"... When your bread and butter is randomized intensity, performed at near max or to exhaustion, you can’t just simply push beyond exhaustion to the next level. Once fitness gains flat line, no amount of pushing will create a new stimulus. You’re maxing out the intensity, and because you don’t believe in progressive, controlled, low-moderate and high intensity mixes, you’ve got to nowhere to go. There’s no way to progressively overload and create new stimuli and adaptation....Steve Magness, with a typically terrific, thoughtful post. Read the whole thing.
"...But what about those “joggers” who don’t look fit who you may see out at the park. You know the ones who may have gained a few pounds, yet still can crank out their 5 mile daily run. I often get pointed towards these people as evidence that running somehow makes you fat…
"The reality is that jogging syndrome describes the opposite side of the coin. It’s the person who gets caught running their same volume at the same moderate intensity every single day. When we do this never-ending cycle of same run or same workout each and every day, we get really efficient at doing that same run or workout. It’s no longer pushing us outside of homeostasis. We’ve nailed it and it’s a walk in the park.
"Of course not every run needs to challenge us, as we need to recover and then cement adaptations, but if we never challenge our norm, we will not adapt. So we get really efficient at running our 5mi run at 8min pace every day for example. Our body hones in on the most efficient way to run at that pace and distance, and that’s about it. Our “fitness” won’t progress, and those extra 400 calories burned a day might not be enough to stave off gaining a layer of fat. So to me this presentation of the jogger as unfit, is simply not true. He’s prepared for what he continuously does, jog 5 miles, but not much else. But if that’s all he cares about, then that’s fine I guess, but he probably should include some variation....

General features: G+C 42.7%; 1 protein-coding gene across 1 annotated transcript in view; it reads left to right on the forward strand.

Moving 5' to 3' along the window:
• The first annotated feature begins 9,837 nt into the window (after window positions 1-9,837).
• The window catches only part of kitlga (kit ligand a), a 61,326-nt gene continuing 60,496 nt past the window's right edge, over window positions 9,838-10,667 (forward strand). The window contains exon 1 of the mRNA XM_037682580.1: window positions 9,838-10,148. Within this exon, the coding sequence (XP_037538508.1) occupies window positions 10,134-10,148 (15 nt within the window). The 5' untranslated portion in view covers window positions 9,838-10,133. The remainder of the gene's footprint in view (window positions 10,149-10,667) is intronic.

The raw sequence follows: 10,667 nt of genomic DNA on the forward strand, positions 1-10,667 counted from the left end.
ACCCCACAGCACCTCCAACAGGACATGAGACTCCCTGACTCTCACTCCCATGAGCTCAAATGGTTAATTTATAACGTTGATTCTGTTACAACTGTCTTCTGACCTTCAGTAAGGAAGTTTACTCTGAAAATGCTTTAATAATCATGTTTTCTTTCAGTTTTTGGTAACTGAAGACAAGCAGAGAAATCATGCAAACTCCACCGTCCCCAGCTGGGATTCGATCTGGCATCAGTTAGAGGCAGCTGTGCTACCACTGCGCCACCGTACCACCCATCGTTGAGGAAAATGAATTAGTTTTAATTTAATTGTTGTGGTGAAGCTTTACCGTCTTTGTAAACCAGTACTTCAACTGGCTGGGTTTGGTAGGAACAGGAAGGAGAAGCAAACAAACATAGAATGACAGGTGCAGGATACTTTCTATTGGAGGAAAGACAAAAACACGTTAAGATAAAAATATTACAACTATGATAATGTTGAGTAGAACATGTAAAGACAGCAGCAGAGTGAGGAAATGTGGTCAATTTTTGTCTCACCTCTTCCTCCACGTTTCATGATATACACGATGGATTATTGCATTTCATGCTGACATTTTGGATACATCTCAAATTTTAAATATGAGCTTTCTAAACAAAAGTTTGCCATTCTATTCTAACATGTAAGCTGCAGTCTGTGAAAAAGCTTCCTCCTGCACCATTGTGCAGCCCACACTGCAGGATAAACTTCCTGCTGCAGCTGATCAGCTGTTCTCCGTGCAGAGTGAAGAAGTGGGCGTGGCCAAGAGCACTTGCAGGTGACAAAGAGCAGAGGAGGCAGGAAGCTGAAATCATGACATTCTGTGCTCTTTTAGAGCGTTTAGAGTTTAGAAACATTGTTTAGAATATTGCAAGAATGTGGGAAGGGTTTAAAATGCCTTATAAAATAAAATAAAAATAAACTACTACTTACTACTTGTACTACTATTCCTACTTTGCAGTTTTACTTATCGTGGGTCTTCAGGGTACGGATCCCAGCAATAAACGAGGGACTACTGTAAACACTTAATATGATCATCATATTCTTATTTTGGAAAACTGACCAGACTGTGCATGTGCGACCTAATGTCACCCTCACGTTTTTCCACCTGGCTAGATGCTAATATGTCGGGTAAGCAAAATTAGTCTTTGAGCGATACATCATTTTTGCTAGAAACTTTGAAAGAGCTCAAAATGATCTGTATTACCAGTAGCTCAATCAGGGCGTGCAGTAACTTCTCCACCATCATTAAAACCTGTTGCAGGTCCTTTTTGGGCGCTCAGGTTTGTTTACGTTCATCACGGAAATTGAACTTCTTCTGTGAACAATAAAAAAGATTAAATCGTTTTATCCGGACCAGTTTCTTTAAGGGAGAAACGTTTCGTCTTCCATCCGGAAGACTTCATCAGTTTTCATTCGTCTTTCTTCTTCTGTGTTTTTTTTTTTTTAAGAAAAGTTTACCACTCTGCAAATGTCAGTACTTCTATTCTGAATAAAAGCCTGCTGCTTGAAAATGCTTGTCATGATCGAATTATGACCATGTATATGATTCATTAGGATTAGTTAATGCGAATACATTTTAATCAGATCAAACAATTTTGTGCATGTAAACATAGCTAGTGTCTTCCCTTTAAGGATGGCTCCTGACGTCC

"...The problem is we’ve got this polarized argument of long slow VS. super intense. When in reality, that is an argument no one is having, or should be having...."
When I started running seriously 12 years ago, I started by running a 5.1 mile loop in a local park. I did that same loop religiously, in the same direction, for the next year. (Yes, I can be OCD when I want to be. :)
The first time I did it, it took me 2.5 hours. It was agony, a total suffer-fest. I couldn't run up any of the hills. When I stopped doing that run regularly, I did it in 49 minutes, a year later.
But I always did that run the same way: I ran as hard as I could for the whole run. In early runs this was typically interrupted by an exercise-induced asthma attack at the start of the first hill. (Oddly, that was always it for the asthma for the rest of the run...) What I was not getting was the training effect at longer distances that one needs to run longer races easily, as Steve would have predicted. I also stopped improving, as my 5k and half-marathon PRs were stuck at the ones that I set on my first races.